Despite the fact that the Jumbos were better on paper, the Bobcats fought hard and forced the Jumbos to earn the win. At the half, Bates was only down by nine and they came out strong in the third quarter, holding the away team to only five points while scoring 15 of their own. Tied at 47 apiece going into the fourth, Tufts outlasted Bates and seized another NESCAC win. Nina Davenport ‘18 led the team in points (19), and Coppola led the team in rebounds (12). Turnovers played a huge factor in the loss, with Bates giving the ball away 16 times compared to Tufts’ six.  Tufts scored 17 points off turnovers. They also outscored Bates by 16 in points in the paint. This had much to do with Tufts’ powerhouse Melissa Baptista, who had 25 points and 12 rebounds.

Bates travels to face Amherst next weekend, the only other undefeated team in the NESCAC. They will need to limit their turnovers, have a strong fourth quarter, and control the paint more in order to dig out a win.

Abdel Khalek ’16 wins 55th consecutive match as men’s squash wins fourth in a row

Senior Caran Arora strikes a backhand. (Phyllis Graber Jensen/Bates College)

Senior Caran Arora strikes a backhand. (Phyllis Graber Jensen/Bates College)

It was a superb end to the regular season for the men’s squash team as they took down nationally ranked Virginia and NESCAC foe Connecticut College to finish the regular season on a four-match win streak and move to 9-6 on the season thus far.

In the final home weekend of the 2015-16 campaign, the ‘Cats handled the Cavaliers 8-1 while blanking Conn. College 9-0, with every member of the team winning in straight sets. Also over the weekend, senior Ahmed Abdel Khalek won his 54th and 55th consecutive matches, as he defeated Mason Blake of Virginia and Brendan McClintick of Connecticut College.

Senior co-captain Caran Arora continued his hot streak, as he defeated both opponents he faced in straight sets. For Arora, Saturday’s victories were his fourth and fifth in a row, dating back to Navy on January 17.

The underclassmen also had a successful weekend for the team. The trio of freshmen, Coley Cannon, John Cannon and McLeod Abbott, notched important victories as they capped off their first collegiate squash regular season.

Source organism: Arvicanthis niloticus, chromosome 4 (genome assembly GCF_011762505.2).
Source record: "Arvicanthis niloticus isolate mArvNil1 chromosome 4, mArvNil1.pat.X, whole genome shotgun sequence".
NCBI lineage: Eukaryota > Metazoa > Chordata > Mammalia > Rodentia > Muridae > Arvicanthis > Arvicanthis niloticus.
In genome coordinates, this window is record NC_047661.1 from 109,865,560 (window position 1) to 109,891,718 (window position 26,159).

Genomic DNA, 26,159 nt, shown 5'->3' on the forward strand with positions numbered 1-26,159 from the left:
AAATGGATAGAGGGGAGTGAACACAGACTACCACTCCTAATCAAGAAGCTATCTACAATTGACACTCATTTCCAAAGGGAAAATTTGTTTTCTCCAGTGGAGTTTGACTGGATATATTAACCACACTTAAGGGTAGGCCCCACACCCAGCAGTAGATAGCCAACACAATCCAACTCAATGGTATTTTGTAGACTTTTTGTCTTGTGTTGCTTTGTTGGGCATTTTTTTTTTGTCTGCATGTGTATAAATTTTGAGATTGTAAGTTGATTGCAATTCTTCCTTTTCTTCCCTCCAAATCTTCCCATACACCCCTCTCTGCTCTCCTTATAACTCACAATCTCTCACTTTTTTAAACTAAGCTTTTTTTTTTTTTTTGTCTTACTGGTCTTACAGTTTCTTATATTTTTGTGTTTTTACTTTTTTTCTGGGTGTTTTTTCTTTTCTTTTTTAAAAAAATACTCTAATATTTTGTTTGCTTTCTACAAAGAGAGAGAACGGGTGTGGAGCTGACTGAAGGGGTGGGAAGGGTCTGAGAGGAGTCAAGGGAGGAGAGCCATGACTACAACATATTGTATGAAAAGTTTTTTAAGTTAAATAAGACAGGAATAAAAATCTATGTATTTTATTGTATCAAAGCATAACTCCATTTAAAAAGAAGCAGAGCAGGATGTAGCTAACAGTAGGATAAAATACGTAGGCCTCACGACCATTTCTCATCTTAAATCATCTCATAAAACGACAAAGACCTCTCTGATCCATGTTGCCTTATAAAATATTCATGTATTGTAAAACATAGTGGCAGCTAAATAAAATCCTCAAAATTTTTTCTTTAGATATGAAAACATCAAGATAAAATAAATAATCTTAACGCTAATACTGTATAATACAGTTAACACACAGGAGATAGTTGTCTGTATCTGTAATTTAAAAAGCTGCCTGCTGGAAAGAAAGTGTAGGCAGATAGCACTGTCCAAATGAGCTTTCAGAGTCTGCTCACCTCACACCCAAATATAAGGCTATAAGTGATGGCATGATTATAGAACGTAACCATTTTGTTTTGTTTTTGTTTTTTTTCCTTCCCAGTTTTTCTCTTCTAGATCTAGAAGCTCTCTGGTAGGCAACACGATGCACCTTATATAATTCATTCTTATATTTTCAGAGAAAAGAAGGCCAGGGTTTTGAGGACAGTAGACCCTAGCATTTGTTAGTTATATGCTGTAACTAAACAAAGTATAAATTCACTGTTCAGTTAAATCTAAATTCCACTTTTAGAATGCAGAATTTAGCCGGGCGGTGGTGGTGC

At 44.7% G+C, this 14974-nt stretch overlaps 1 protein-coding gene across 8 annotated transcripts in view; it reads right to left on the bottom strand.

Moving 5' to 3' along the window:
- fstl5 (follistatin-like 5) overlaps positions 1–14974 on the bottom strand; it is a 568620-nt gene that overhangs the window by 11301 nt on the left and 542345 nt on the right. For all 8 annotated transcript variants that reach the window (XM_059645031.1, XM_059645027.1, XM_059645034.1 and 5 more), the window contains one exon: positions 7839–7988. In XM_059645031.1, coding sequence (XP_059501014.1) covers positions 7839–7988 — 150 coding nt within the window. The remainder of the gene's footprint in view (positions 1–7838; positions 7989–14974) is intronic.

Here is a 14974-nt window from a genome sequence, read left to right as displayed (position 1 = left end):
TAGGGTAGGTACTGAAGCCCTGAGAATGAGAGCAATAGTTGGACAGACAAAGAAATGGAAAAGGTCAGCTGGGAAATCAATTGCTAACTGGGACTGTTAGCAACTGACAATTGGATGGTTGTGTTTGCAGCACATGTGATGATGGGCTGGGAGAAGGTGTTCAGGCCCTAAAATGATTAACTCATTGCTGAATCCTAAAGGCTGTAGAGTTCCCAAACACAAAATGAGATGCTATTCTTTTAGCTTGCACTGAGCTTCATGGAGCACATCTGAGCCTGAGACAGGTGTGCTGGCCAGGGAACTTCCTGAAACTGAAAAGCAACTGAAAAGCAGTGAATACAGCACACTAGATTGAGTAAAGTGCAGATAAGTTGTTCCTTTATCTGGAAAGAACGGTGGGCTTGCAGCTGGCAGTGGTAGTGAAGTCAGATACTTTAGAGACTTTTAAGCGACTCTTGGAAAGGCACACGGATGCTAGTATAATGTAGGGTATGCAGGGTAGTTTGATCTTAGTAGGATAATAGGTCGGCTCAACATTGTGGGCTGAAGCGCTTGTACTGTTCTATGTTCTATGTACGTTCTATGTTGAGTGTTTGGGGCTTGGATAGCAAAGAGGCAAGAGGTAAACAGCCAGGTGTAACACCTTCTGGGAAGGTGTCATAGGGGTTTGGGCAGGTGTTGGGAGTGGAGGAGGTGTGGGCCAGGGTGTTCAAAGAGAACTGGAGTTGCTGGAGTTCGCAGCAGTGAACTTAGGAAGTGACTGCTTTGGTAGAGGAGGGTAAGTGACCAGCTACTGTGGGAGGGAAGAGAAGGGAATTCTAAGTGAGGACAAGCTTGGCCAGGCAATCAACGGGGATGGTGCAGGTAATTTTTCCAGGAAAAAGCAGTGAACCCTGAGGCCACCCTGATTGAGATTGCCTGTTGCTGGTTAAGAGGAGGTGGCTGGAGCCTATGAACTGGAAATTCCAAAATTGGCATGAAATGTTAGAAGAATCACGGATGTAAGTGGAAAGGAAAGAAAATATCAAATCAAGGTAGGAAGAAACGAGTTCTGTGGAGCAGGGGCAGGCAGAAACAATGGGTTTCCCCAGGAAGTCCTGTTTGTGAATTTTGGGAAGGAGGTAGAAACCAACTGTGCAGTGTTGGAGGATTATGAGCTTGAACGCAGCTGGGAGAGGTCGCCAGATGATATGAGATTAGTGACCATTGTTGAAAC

Up next for the team will be the NESCAC Championship Quarterfinals at Trinity College, which will take place this weekend.

Easy A for community service

In the fall of my sophomore year I explored Bates’ opportunities and realized that by applying some solid effort for a few hours a week, I could walk away with a greater expertise at a musical instrument of my choice and pump a bit of much-needed steroids into my GPA. I have since continued my studies in applied music and relished each Easy A. More importantly, I have tangible results to show for my efforts.

Allow me to take an aside to explain my definition for an Easy A: An Easy A is a class in which one earns an A simply by giving it a Bates College effort; if one exhibits why Bates accepted him or her, then he or she deserves an A. The A, therefore, might elude your average human, but we, here at Bates, are far from average.

Now, should Bates offer Community Service as a half-credit Easy A?

The answer is simple: absolutely. The utilitarian morality makes this decision a no-brainer. In my past four years here, I have witnessed too many students cruise through their experience at Bates without transcending their studies. This is not to say Bates’ student body lacks philanthropic and adventurous qualities—it’s clear it does not. This is to say it’s on Bates to incentivize the student body to give back to the Lewiston community not only with GPA boosters, but also with accessibility.

Let’s not ignore the digital world in which our students live. Maybe 40 years ago accessibility meant providing on-campus recruitment in a classroom at 5 p.m. with pizza and pop. (That’s what they called soda then, right? Let’s just say it is.) In 2016 accessibility means not having to leave your room to sign up for community service. From the most altruistic of altruists to those with the Jewish mother guilt-trip gene, imagine how many more people would sign up for community service in Lewiston if they could do so simply by logging into Garnet Gateway.

On top of that, so much of Bates’ community service program runs through the education and psychology department, all of which have fairly harsh hourly minimums. Like music lessons, a one hour a week commitment assures students that their service won’t consume their busy waking hours while still allowing, over a ten week period, enough time for the students to develop meaningful relationships and witness their unique trajectory of personal growth.

Back to answer to an obvious concern from the administration: this is not handing out A’s. Although it might be the expected grade for any adequate student, that student, through charitable ardor (and probably a three-page end of semester reflection) earned his A.

“Yeah, but students should not need the incentive of a half-credit A to lend a hand in their community,” some Lane Hall cynic might say. Sorry, but isn’t this, and some of Bates’ strongest objectives, to foster a fiery hunger for education and to cultivate a strong, supportive community? Don’t draw those borders on Frye and Russell St.